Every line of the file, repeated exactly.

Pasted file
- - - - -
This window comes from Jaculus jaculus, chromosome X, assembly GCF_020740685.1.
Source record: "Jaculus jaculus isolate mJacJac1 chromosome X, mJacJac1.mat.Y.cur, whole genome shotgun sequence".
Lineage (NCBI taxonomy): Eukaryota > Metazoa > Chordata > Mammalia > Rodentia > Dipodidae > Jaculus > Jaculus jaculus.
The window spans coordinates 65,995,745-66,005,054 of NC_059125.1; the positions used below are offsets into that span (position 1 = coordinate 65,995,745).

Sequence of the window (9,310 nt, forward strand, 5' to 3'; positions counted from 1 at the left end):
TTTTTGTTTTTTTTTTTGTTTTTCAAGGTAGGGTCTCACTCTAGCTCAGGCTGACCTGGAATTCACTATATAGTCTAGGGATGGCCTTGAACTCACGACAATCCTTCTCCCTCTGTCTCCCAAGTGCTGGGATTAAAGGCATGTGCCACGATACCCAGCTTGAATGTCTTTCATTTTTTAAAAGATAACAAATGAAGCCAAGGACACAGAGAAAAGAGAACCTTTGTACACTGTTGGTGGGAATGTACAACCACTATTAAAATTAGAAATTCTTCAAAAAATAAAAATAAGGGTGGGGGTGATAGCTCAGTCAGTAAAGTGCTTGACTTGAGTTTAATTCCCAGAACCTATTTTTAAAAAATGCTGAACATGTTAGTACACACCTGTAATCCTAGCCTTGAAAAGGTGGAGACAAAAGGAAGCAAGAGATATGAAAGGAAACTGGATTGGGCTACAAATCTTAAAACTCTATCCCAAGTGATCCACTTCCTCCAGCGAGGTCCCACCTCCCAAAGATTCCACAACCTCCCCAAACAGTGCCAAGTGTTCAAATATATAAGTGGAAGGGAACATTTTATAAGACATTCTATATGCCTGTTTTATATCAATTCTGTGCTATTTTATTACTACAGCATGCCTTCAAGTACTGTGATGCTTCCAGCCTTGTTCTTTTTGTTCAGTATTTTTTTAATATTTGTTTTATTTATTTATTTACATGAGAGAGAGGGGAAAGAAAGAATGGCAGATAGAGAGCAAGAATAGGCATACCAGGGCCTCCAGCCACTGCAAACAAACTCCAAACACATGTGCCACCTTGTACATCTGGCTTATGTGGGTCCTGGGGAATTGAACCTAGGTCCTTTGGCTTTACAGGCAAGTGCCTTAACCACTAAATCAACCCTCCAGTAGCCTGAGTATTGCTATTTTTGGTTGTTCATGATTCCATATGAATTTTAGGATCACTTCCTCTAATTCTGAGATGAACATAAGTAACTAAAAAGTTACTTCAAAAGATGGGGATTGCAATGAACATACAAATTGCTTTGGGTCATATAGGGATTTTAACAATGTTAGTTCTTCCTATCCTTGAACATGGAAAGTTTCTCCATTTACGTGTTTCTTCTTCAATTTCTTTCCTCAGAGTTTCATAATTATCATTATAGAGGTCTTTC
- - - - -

This window comes from Jaculus jaculus, chromosome X, assembly GCF_020740685.1.
Source record: "Jaculus jaculus isolate mJacJac1 chromosome X, mJacJac1.mat.Y.cur, whole genome shotgun sequence".
Lineage (NCBI taxonomy): Eukaryota > Metazoa > Chordata > Mammalia > Rodentia > Dipodidae > Jaculus > Jaculus jaculus.
The window spans coordinates 65,995,745-66,005,054 of NC_059125.1; the positions used below are offsets into that span (position 1 = coordinate 65,995,745).

Sequence of the window (9,310 nt, forward strand, 5' to 3'; positions counted from 1 at the left end):
TTTTTGTTTTTTTTTTTGTTTTTCAAGGTAGGGTCTCACTCTAGCTCAGGCTGACCTGGAATTCACTATATAGTCTAGGGATGGCCTTGAACTCACGACAATCCTTCTCCCTCTGTCTCCCAAGTGCTGGGATTAAAGGCATGTGCCACGATACCCAGCTTGAATGTCTTTCATTTTTTAAAAGATAACAAATGAAGCCAAGGACACAGAGAAAAGAGAACCTTTGTACACTGTTGGTGGGAATGTACAACCACTATTAAAATTAGAAATTCTTCAAAAAATAAAAATAAGGGTGGGGGTGATAGCTCAGTCAGTAAAGTGCTTGACTTGAGTTTAATTCCCAGAACCTATTTTTAAAAAATGCTGAACATGTTAGTACACACCTGTAATCCTAGCCTTGAAAAGGTGGAGACAAAAGGAAGCAAGAGATATGAAAGGAAACTGGATTGGGCTACAAATCTTAAAACTCTATCCCAAGTGATCCACTTCCTCCAGCGAGGTCCCACCTCCCAAAGATTCCACAACCTCCCCAAACAGTGCCAAGTGTTCAAATATATAAGTGGAAGGGAACATTTTATAAGACATTCTATATGCCTGTTTTATATCAATTCTGTGCTATTTTATTACTACAGCATGCCTTCAAGTACTGTGATGCTTCCAGCCTTGTTCTTTTTGTTCAGTATTTTTTTAATATTTGTTTTATTTATTTATTTACATGAGAGAGAGGGGAAAGAAAGAATGGCAGATAGAGAGCAAGAATAGGCATACCAGGGCCTCCAGCCACTGCAAACAAACTCCAAACACATGTGCCACCTTGTACATCTGGCTTATGTGGGTCCTGGGGAATTGAACCTAGGTCCTTTGGCTTTACAGGCAAGTGCCTTAACCACTAAATCAACCCTCCAGTAGCCTGAGTATTGCTATTTTTGGTTGTTCATGATTCCATATGAATTTTAGGATCACTTCCTCTAATTCTGAGATGAACATAAGTAACTAAAAAGTTACTTCAAAAGATGGGGATTGCAATGAACATACAAATTGCTTTGGGTCATATAGGGATTTTAACAATGTTAGTTCTTCCTATCCTTGAACATGGAAAGTTTCTCCATTTACGTGTTTCTTCTTCAATTTCTTTCCTCAGAGTTTCATAATTATCATTATAGAGGTCTTTC